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I try to understand the mechanism in Linux of mapping kernel mode space into user mode space using mmap.

First I have a loadable kernel module (LKM) which provides a character device with mmap-functionality. Then a user space application open the device and calls mmap the LKM allocate memory space on the heap of the LKM inside the kernel mode space (virtual high address). On user space side the data pointer points to a virtual low address.

The following picture shows how I imagine the anatomy of memory is. Is this right?

Memory mapping

Please let me know if question is not clear, I will try to add more details.


Edit: The picture was edited regarding to Gil Hamilton. The black arrow now points to a physical address.

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    Yes. That's basically correct. I would draw it with the heavy black arrow pointing to the right. That is, it's sharing the same physical pages. It doesn't get the same virtual address as the kernel and it doesn't somehow "point to" the kernel data area. Instead it gets its own independent mapping to the same physical memory pages. – Gil Hamilton Mar 28 '16 at 15:51
  • Often I can read that every thread in Linux get a own virtual memory region split into a 1GB kernel and a 3GB user space. In this case: Do some parts of the kernel module lay inside kernel space part of the user space application? – Alex44 Mar 28 '16 at 16:30
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    Yes. In that model, the kernel virtual address space is the top 1GB (for x86 32bit). The user-mode space is the bottom 3GB. So they do share the 4GB virtual address space. When there is a context switch, a new page table is installed. It has the same mappings for the top 1GB but new mappings for the user mode of the new process. However, user mode can never access the top 1GB (i.e. if it attempts to access that memory, it will receive a SIGSEGV due to page table access restrictions). Kernel mode can technically access user-mode space directly, though it's generally done through an API. – Gil Hamilton Mar 28 '16 at 17:44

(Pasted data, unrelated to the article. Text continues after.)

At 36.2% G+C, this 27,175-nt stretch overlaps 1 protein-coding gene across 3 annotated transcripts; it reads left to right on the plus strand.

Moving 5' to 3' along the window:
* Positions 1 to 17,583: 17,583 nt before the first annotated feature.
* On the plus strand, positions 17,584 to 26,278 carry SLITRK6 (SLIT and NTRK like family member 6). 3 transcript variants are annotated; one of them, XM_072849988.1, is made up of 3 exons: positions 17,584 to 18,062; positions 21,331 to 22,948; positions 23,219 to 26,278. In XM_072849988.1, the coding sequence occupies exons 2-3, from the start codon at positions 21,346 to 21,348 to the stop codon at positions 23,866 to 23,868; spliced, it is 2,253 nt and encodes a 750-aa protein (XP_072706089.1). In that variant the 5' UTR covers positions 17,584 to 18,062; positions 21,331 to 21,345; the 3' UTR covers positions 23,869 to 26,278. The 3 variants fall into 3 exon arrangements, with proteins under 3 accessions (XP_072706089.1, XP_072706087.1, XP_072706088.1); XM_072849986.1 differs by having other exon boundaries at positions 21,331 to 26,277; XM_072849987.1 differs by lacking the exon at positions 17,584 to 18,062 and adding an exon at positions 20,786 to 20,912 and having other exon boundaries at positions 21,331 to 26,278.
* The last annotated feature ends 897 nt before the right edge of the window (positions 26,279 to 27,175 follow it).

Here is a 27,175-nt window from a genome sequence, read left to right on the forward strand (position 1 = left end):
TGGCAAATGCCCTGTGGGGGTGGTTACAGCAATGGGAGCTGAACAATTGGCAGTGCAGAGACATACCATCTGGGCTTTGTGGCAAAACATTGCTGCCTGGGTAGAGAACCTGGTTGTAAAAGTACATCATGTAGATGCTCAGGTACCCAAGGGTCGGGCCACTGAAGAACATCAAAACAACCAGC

• @GilHamilton Can you put your comments as an answer? – Alex44 Aug 28 '16 at 13:24
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The drawing is missing out a few important underlying assumptions.

The kernel does not need to mmap() to access user space memory. If a user process has the memory, it's already mapped in the address space by definition. In that sense, the memory is already shared between user and kernel.

mmap() creates a new region in user's virtual address space, so that the address region can be populated by physical memory if later accessed. The actual allocation of memory and modifying the page table entry is done by the kernel.

mmap() only makes sense for managing user-half of the virtual address space. Kernel-half of the address space is managed completely differently.

Also, the kernel-half is shared by all processes in the system. Each process has its dedicated virtual address space, but the page tables are programmed in such a way that the page table entries for the kernel-half are set exactly the same for all processes.

Again, the kernel does not mmap() in order to access user space memory. mmap() is rather a service provided by kernel to user to modify the current mapping in user's virtual address space.

BTW, the kernel actually has a few ways to access user memory if it wants to.

First of all, the kernel has a dedicated region of kernel address space (as part of its kernel space) which maps the entirety of the physical memory present in consecutive fashion. (This is true in all 64-bit system. In 32-bit system the kernel has to 'remap' on-the-fly to achieve this.)

Second, if the kernel is entered via a system call or exception, not by hardware interrupt, you have valid process context, so the kernel can directly "dereference" user space pointer to get the correct value.

Third, if kernel wants to deference a user space pointer of a process while executing in a borrowed context such as in an interrupt handler, kernel can trace process's virtual address by traversing the vm_area_struct tree for permission and walking the page table to find out actual physical page frame.

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You can check the memory regions by iterating through vma's "struct vm_area_struct" through current.

If you walk pagetables and derive mapped physical addresses for virtual addresses which is not related to user space then memory layout will be more clear.

Apart from this minor correction in this figure, BSS is not a segment but section which is embed to Data segment, refer ELF specification for more details, linker script

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